, he displeased the Lord greatly because, when diseased in his feet, he sought not to the Lord, but to physicians. Thus he died, apparently under a cloud of God's displeasure, yet saved, we trust, although as by fire ; for the Word declares that “the heart of Asa was perfect all his days.” Does not the fall of this good man in his old age show us plainly that none are safe from temptation till quite out of the reach of sin and Satan? In fact, the Word of God abounds with like incidents. Noah's drunkenness, Abraham's slips, Lot's incest, David's adultery, Solomon's strange women, Hezekiah's pride, and Asa's fleshly confidence and oppression of the godly, were not when they were young in the way. No; then their hearts were tender, their weakness was sensibly felt, and their dependence on God was entire. Then it was that the Lord kept them as the apple of His eye, and hid them under the shadow of His wings. But when they had been brought through many battles, supported under heavy trials, preserved from foul temptations, then they became strong in themselves, and lost sight of their best and only Friend. Then was Satan's hour; then it was that he tripped up their feet, caught them in his net, and stripped them of all their strength as completely as Delilah stripped Samson. He soon blinded their eyes, made them to grind in the prison-house, and caused them even to make sport for the enemies of their God. But Satan cannot finally prevail over the Lord's chosen ones, any more than the Philistines could finally prevail against Samson; for we are told that, when Samson called on his God and said, “O Lord God, remember me, I pray Thee, and strengthen me only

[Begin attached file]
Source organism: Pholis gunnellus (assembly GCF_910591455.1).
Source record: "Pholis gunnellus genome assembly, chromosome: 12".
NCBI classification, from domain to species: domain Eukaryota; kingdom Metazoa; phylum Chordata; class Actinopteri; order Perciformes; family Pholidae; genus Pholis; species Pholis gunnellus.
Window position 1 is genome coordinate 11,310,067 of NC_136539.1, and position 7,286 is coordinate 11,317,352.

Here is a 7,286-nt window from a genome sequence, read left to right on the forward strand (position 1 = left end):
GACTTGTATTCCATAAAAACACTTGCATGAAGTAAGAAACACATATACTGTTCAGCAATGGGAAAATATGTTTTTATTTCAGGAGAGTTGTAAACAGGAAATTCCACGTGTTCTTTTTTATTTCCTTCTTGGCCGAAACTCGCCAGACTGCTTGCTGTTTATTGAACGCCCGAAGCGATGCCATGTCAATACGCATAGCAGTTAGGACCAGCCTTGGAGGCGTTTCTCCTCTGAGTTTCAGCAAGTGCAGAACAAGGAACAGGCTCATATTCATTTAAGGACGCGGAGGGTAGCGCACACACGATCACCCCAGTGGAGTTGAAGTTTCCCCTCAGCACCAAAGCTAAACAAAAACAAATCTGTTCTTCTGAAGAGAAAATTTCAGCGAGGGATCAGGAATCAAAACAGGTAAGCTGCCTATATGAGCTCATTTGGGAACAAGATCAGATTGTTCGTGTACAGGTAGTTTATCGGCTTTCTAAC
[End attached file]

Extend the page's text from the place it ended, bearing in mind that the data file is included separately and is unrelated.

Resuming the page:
this once, that I may be avenged of the Philistines for my two eyes,” the Lord did as he requested, and Samson slow more of the Lord's enemies and his own at his death than ever he had done previously. So does every tempted, sin-besmeared, and devilhunted child of God obtain an everlasting victory over all his foes, through the help of Him who came to bruise the serpent's head. Thus is every heaven-born and heaven-bound soul compelled even to the end to acknowledge, with Paul the aged, that they are the greatest of all sinners and the least of all saints
“ Greatest sinners, greatly spared,
Love much and themselves debase ;
Rich of mercy, poor of grace !
This my sins too plainly prove ;
A FEW THOUGHTS ON SANCTIFICATION. This important Scriptural truth is one which is probably not much thought of, or dwelt upon, by most, yet perhaps would be very seasonable in the Church of God at the present time.
God is a holy God, and heaven a holy place, prepared for a people who are made meet for it (Col. i. 12), called a “holy nation” (1 Peter ii. 9), and our greatest mercy is to possess this meetness.